Sat. Jun 15th, 2024

Renowned For Sound

For the latest music reviews and interviews

Album Review: Ryan Adams – 1989

2 min read

Ryan Adams and Taylor Swift are more alike than one may initially think. Both are intelligent, nuanced songwriters, capable of crafting strong pop hooks without ever trading in the more alternative elements of their respective sounds. Both are famous for drawing on their personal lives when writing lyrics, and indeed both have had their personal lives scrutinised by the headline-hungry media machine. And, perhaps most strikingly, both debuted with assured country records only to later take their sound in a more ‘commercial’ direction, much to the chagrin of critics and their dyed in the wool fans.

Ryan Adams - 1989 So, though Ryan Adams’ front to back cover of 1989 wasn’t necessarily inevitable, it makes a lot of sense. It also happens to be, simply put, the record of the year so far, a towering achievement that serves as a stunning testament to Swift and Adams’ myriad of talents. With its emotional intelligence, power and style, it is a genuinely awe-inspiring work; not a carbon copy of a masterpiece, but a masterpiece in its own right.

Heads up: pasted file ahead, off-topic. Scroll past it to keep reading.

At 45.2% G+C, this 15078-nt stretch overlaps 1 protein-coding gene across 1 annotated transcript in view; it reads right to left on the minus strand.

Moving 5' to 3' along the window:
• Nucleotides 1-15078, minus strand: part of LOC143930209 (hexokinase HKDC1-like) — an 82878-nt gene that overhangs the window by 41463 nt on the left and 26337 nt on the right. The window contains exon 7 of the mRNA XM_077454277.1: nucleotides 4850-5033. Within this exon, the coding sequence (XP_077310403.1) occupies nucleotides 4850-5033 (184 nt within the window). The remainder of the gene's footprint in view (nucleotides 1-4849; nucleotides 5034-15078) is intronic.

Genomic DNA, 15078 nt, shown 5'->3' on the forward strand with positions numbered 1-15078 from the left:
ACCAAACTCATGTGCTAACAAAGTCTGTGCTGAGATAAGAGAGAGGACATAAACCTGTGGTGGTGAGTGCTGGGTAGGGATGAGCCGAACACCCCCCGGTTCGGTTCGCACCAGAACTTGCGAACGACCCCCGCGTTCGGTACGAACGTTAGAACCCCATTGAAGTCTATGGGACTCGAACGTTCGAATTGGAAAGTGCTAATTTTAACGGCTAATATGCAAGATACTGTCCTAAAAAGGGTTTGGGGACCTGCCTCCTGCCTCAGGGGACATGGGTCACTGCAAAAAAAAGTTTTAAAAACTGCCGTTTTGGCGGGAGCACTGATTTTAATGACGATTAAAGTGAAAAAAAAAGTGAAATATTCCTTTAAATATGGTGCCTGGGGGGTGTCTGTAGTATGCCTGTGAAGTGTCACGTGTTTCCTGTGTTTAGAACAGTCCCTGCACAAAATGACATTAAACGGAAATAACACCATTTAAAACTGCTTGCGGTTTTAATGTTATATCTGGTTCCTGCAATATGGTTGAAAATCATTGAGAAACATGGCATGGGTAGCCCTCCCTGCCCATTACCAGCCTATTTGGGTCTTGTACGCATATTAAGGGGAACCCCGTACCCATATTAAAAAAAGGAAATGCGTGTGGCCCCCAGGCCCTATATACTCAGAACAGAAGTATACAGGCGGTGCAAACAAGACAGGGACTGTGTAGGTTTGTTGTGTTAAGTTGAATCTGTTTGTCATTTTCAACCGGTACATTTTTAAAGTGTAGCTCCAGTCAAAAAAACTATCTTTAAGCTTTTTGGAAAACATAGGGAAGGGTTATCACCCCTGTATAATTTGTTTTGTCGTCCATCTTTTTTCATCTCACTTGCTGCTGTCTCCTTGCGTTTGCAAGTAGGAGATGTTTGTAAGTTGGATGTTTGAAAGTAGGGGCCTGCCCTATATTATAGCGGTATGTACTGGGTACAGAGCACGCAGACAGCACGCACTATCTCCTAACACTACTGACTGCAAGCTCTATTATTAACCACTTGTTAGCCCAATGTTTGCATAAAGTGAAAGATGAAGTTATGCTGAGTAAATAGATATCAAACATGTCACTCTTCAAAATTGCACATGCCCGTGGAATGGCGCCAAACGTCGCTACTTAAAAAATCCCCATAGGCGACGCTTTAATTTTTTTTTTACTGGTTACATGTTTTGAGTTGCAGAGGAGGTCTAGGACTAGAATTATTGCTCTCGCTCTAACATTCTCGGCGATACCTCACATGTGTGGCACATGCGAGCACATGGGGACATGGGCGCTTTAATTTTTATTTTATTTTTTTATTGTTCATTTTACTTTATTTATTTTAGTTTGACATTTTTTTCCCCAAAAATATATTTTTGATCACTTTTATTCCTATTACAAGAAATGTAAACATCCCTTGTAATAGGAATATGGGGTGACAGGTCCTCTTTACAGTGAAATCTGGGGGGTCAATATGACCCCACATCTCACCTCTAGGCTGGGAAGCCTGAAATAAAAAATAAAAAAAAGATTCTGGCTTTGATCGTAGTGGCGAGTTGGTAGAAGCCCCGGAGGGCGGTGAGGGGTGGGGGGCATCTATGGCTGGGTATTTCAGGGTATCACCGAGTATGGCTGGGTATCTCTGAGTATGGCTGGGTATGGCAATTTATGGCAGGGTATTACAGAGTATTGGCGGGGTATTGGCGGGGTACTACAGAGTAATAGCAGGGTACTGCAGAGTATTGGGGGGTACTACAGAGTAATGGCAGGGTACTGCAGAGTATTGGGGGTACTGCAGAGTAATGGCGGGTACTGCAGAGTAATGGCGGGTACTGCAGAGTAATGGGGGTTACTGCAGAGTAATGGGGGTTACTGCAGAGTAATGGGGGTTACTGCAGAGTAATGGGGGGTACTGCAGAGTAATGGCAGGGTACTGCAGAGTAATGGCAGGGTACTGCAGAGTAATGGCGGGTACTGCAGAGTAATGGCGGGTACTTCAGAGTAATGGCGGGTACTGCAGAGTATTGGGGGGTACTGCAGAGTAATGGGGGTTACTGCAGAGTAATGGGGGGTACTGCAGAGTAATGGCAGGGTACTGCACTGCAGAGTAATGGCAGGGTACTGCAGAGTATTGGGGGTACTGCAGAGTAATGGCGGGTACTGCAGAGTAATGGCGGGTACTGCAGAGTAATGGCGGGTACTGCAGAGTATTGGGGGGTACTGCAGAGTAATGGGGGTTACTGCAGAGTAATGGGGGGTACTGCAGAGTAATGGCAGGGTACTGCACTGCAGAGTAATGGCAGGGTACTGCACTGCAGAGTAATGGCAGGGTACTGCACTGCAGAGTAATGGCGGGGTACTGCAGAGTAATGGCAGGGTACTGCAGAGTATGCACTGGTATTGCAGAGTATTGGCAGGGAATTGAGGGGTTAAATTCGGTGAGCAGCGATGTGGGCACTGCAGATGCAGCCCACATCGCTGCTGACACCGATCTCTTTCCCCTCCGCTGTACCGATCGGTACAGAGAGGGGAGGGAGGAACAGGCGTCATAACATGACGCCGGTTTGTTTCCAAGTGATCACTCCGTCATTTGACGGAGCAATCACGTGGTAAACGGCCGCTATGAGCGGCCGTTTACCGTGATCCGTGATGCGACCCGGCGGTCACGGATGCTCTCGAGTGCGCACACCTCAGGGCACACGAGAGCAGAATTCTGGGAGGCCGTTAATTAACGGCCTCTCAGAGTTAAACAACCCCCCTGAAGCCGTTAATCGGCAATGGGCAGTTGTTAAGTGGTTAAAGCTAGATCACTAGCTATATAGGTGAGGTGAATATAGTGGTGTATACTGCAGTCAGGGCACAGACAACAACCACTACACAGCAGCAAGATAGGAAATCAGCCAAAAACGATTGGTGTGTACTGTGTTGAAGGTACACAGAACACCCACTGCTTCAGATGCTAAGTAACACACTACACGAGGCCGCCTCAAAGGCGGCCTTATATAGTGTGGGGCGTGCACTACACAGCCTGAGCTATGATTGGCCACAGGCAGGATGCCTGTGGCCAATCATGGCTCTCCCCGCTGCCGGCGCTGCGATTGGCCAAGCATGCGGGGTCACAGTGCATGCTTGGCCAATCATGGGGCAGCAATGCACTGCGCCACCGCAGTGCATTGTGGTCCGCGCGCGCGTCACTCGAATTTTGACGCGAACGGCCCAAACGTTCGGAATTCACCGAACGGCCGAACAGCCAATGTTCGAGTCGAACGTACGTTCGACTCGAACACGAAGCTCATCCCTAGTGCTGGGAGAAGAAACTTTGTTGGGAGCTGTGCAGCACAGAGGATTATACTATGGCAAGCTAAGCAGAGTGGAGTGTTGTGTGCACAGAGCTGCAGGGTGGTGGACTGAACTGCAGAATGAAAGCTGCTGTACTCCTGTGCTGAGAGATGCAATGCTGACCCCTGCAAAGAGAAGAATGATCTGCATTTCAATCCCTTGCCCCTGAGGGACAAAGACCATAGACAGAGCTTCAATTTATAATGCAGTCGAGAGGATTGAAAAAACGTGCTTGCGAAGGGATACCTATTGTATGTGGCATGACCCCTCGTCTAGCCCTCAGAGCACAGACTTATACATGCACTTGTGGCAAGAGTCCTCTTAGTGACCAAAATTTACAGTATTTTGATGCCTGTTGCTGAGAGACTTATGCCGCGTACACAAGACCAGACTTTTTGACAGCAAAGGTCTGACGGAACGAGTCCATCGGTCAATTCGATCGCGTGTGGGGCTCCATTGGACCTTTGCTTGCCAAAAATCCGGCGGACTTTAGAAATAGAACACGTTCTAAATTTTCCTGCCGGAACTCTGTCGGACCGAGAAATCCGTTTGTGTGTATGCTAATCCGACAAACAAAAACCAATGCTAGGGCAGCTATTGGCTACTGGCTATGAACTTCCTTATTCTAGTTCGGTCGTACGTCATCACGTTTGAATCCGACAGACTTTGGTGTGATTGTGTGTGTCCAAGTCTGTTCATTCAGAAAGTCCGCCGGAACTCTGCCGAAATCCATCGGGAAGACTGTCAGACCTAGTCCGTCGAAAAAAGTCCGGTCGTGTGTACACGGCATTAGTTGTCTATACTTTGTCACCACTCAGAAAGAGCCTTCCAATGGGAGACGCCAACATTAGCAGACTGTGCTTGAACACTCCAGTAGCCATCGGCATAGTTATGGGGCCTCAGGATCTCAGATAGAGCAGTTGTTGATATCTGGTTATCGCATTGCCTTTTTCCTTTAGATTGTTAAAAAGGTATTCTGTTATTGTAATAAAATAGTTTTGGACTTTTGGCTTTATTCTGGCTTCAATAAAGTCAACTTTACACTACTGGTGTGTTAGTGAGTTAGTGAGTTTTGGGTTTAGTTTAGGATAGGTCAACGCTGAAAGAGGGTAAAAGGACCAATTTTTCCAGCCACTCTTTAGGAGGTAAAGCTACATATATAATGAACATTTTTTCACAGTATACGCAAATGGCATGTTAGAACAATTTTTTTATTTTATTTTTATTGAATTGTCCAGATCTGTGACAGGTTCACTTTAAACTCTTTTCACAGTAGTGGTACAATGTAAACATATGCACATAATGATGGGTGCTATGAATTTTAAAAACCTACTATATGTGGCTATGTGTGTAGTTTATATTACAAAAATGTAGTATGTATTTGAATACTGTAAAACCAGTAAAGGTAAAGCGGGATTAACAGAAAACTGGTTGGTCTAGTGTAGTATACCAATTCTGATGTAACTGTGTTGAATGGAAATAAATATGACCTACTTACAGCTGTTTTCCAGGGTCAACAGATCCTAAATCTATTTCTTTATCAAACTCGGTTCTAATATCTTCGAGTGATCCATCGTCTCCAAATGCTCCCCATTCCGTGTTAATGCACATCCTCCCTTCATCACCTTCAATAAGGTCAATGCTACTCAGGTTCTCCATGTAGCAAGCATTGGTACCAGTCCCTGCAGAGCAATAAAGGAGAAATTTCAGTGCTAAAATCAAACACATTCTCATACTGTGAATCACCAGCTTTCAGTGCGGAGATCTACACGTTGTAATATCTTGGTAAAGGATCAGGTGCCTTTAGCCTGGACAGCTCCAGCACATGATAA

Throughout, Adams demonstrates his willingness to be flexible with the material. At times, as on the breath-taking Blank Space, he strips the songs down almost to nothing, uncovering the essential structure of the tunes and baring the powerful emotion that drives them. Then, at other times, he adds layer after layer of instrumentation, turning the brilliant I Wish You Would into a baroque, dense waltz that gains intensity and power with every sonic sweep.

Adams’ vocals are as striking as ever; his powerful version of Style features his half-howled timbres at their most powerful, but he knows when to rein things in as well, and delivers a subtle, carefully controlled performance on the raw How You Get The Girl. Further kudos must go to his heartbreaking version of This Love, a tune so honest and raw that it calls to mind his own masterpiece Sylvia Plath, while still paying tribute to its essential Swiftian elements.

Adams’ 1989 delivers on every single conceivable front. It’s a stunning reminder that alternative rock and pop share more in common than either side might always be ready to admit, and with its gentle, striking beauty, it is an unparalleled emotional trip. It is hard to imagine that there will be many records released this year that will top this one. 2015, it seems, has just peaked.